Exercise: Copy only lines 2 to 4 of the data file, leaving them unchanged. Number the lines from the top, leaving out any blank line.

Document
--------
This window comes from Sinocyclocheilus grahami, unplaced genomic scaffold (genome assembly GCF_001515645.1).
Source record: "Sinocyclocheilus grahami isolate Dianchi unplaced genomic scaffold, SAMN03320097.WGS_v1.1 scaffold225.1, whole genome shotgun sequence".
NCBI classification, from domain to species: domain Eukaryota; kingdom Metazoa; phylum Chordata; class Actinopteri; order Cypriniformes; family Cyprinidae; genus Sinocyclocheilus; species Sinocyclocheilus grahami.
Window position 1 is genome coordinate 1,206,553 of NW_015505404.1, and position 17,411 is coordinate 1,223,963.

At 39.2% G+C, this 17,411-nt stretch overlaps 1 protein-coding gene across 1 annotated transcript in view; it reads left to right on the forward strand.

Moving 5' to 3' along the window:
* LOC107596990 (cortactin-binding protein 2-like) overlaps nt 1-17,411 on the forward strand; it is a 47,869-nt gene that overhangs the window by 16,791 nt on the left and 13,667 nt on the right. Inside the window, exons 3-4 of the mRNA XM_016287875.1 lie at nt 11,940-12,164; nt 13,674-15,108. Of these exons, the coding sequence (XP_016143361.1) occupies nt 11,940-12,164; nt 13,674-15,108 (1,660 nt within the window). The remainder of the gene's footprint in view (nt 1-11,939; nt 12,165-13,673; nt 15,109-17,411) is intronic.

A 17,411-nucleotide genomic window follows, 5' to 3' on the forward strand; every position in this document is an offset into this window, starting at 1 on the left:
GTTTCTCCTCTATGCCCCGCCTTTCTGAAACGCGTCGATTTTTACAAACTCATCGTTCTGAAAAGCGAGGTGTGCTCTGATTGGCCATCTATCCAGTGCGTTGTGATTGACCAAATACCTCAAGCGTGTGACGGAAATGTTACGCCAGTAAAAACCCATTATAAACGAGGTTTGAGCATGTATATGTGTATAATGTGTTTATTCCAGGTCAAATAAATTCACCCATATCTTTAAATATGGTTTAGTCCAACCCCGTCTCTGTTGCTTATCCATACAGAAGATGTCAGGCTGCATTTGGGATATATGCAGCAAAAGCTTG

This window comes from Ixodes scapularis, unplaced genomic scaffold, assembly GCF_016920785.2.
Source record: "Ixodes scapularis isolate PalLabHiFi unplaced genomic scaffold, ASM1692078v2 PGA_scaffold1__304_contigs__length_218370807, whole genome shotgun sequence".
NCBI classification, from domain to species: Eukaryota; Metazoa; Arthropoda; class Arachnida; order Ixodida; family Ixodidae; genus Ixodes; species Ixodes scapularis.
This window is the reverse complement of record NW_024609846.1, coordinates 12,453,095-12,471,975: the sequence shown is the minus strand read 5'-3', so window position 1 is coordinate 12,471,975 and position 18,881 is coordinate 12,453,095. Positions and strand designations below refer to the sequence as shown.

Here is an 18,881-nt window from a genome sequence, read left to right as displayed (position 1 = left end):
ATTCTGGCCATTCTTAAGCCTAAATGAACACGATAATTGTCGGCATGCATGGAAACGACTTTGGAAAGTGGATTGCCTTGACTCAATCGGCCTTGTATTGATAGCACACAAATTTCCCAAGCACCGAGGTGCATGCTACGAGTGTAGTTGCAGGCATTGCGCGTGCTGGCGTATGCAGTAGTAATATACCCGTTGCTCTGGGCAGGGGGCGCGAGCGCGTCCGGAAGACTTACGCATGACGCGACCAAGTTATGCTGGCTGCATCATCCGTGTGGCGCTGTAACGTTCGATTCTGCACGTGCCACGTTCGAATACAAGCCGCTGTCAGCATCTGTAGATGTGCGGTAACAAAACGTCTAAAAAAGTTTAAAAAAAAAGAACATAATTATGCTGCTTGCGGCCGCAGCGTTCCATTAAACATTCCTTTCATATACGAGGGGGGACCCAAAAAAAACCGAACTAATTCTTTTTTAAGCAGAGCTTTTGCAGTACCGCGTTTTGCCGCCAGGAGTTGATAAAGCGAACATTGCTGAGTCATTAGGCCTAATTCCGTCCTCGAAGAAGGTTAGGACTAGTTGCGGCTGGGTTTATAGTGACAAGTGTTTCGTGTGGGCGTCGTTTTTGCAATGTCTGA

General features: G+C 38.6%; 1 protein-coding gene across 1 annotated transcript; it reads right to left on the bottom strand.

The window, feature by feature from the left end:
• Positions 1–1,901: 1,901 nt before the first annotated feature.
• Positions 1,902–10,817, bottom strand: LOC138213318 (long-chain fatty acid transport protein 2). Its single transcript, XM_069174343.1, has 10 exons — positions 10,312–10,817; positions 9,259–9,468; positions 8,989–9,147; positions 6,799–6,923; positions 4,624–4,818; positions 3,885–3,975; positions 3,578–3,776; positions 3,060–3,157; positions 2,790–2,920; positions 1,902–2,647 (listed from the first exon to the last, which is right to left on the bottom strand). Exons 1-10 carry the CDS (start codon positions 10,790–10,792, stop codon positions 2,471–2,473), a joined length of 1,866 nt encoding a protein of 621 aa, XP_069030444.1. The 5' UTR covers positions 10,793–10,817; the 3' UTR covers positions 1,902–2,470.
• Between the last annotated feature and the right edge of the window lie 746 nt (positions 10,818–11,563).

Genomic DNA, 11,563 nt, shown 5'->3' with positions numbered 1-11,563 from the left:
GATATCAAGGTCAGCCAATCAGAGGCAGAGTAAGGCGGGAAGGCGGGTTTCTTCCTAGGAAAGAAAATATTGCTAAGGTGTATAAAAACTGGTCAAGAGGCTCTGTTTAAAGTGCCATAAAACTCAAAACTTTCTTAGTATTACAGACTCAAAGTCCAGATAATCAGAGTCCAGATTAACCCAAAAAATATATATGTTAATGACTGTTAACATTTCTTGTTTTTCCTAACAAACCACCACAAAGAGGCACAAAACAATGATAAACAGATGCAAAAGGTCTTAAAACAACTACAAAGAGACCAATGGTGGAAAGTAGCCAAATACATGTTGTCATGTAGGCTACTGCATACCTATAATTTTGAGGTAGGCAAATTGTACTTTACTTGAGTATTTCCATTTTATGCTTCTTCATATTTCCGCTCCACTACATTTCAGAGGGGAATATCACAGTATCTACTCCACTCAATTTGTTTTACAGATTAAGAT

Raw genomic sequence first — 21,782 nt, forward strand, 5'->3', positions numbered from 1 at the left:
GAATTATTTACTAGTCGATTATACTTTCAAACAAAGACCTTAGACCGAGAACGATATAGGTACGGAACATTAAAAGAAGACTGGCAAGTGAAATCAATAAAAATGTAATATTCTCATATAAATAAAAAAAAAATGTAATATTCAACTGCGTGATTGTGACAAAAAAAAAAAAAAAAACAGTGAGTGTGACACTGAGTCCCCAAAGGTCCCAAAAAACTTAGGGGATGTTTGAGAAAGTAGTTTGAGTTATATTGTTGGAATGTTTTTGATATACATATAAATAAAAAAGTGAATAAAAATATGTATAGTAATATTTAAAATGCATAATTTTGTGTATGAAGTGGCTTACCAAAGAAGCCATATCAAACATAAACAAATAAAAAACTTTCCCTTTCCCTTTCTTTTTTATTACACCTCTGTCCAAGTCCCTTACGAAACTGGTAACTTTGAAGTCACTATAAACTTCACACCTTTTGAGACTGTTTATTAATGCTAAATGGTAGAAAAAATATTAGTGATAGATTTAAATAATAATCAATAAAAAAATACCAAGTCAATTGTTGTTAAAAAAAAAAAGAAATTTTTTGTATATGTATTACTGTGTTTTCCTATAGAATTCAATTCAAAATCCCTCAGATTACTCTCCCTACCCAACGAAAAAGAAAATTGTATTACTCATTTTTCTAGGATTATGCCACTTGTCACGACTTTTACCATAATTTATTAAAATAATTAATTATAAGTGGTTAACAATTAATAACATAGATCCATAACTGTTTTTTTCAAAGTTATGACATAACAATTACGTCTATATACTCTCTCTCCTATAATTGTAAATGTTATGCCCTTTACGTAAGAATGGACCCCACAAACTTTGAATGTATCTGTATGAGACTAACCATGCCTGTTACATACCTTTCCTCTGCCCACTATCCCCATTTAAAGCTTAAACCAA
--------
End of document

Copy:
Source record: "Sinocyclocheilus grahami isolate Dianchi unplaced genomic scaffold, SAMN03320097.WGS_v1.1 scaffold225.1, whole genome shotgun sequence".
NCBI classification, from domain to species: domain Eukaryota; kingdom Metazoa; phylum Chordata; class Actinopteri; order Cypriniformes; family Cyprinidae; genus Sinocyclocheilus; species Sinocyclocheilus grahami.
Window position 1 is genome coordinate 1,206,553 of NW_015505404.1, and position 17,411 is coordinate 1,223,963.